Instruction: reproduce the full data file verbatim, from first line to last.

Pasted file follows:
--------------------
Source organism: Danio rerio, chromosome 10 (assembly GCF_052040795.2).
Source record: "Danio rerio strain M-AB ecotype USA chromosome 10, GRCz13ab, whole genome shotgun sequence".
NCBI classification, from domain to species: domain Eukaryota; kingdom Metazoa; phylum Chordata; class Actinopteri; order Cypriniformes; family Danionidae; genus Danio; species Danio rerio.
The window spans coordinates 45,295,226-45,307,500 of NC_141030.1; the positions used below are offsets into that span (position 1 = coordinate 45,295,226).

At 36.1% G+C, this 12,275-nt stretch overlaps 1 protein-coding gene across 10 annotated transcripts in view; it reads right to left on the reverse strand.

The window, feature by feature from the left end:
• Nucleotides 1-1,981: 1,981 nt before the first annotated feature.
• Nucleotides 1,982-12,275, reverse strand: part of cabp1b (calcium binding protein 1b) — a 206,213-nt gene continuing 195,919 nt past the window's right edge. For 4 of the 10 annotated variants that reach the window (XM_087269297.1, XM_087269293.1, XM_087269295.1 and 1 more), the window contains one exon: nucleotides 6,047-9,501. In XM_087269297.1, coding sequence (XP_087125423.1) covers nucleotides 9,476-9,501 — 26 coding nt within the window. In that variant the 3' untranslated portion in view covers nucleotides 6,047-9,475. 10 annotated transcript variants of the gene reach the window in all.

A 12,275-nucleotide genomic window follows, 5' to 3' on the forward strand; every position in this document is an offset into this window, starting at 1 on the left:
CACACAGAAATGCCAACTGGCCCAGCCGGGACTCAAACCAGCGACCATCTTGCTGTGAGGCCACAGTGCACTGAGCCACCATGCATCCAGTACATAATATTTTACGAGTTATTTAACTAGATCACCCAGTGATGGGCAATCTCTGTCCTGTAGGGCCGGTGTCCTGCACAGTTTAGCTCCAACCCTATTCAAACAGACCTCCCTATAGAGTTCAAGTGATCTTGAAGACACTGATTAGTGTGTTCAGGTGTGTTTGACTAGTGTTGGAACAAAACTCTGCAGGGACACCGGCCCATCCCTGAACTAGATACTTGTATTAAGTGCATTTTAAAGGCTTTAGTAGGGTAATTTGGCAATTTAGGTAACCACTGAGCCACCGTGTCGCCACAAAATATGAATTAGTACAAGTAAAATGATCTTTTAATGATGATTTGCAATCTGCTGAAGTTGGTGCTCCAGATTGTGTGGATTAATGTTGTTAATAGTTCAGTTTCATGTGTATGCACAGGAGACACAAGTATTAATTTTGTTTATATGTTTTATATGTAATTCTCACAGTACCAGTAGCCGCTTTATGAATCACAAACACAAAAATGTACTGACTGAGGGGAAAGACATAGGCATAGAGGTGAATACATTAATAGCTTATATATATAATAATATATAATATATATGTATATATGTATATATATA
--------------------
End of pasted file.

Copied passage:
Source organism: Danio rerio, chromosome 10 (assembly GCF_052040795.2).
Source record: "Danio rerio strain M-AB ecotype USA chromosome 10, GRCz13ab, whole genome shotgun sequence".
NCBI classification, from domain to species: domain Eukaryota; kingdom Metazoa; phylum Chordata; class Actinopteri; order Cypriniformes; family Danionidae; genus Danio; species Danio rerio.
The window spans coordinates 45,295,226-45,307,500 of NC_141030.1; the positions used below are offsets into that span (position 1 = coordinate 45,295,226).

At 36.1% G+C, this 12,275-nt stretch overlaps 1 protein-coding gene across 10 annotated transcripts in view; it reads right to left on the reverse strand.

The window, feature by feature from the left end:
• Nucleotides 1-1,981: 1,981 nt before the first annotated feature.
• Nucleotides 1,982-12,275, reverse strand: part of cabp1b (calcium binding protein 1b) — a 206,213-nt gene continuing 195,919 nt past the window's right edge. For 4 of the 10 annotated variants that reach the window (XM_087269297.1, XM_087269293.1, XM_087269295.1 and 1 more), the window contains one exon: nucleotides 6,047-9,501. In XM_087269297.1, coding sequence (XP_087125423.1) covers nucleotides 9,476-9,501 — 26 coding nt within the window. In that variant the 3' untranslated portion in view covers nucleotides 6,047-9,475. 10 annotated transcript variants of the gene reach the window in all.

A 12,275-nucleotide genomic window follows, 5' to 3' on the forward strand; every position in this document is an offset into this window, starting at 1 on the left:
CACACAGAAATGCCAACTGGCCCAGCCGGGACTCAAACCAGCGACCATCTTGCTGTGAGGCCACAGTGCACTGAGCCACCATGCATCCAGTACATAATATTTTACGAGTTATTTAACTAGATCACCCAGTGATGGGCAATCTCTGTCCTGTAGGGCCGGTGTCCTGCACAGTTTAGCTCCAACCCTATTCAAACAGACCTCCCTATAGAGTTCAAGTGATCTTGAAGACACTGATTAGTGTGTTCAGGTGTGTTTGACTAGTGTTGGAACAAAACTCTGCAGGGACACCGGCCCATCCCTGAACTAGATACTTGTATTAAGTGCATTTTAAAGGCTTTAGTAGGGTAATTTGGCAATTTAGGTAACCACTGAGCCACCGTGTCGCCACAAAATATGAATTAGTACAAGTAAAATGATCTTTTAATGATGATTTGCAATCTGCTGAAGTTGGTGCTCCAGATTGTGTGGATTAATGTTGTTAATAGTTCAGTTTCATGTGTATGCACAGGAGACACAAGTATTAATTTTGTTTATATGTTTTATATGTAATTCTCACAGTACCAGTAGCCGCTTTATGAATCACAAACACAAAAATGTACTGACTGAGGGGAAAGACATAGGCATAGAGGTGAATACATTAATAGCTTATATATATAATAATATATAATATATATGTATATATGTATATATATA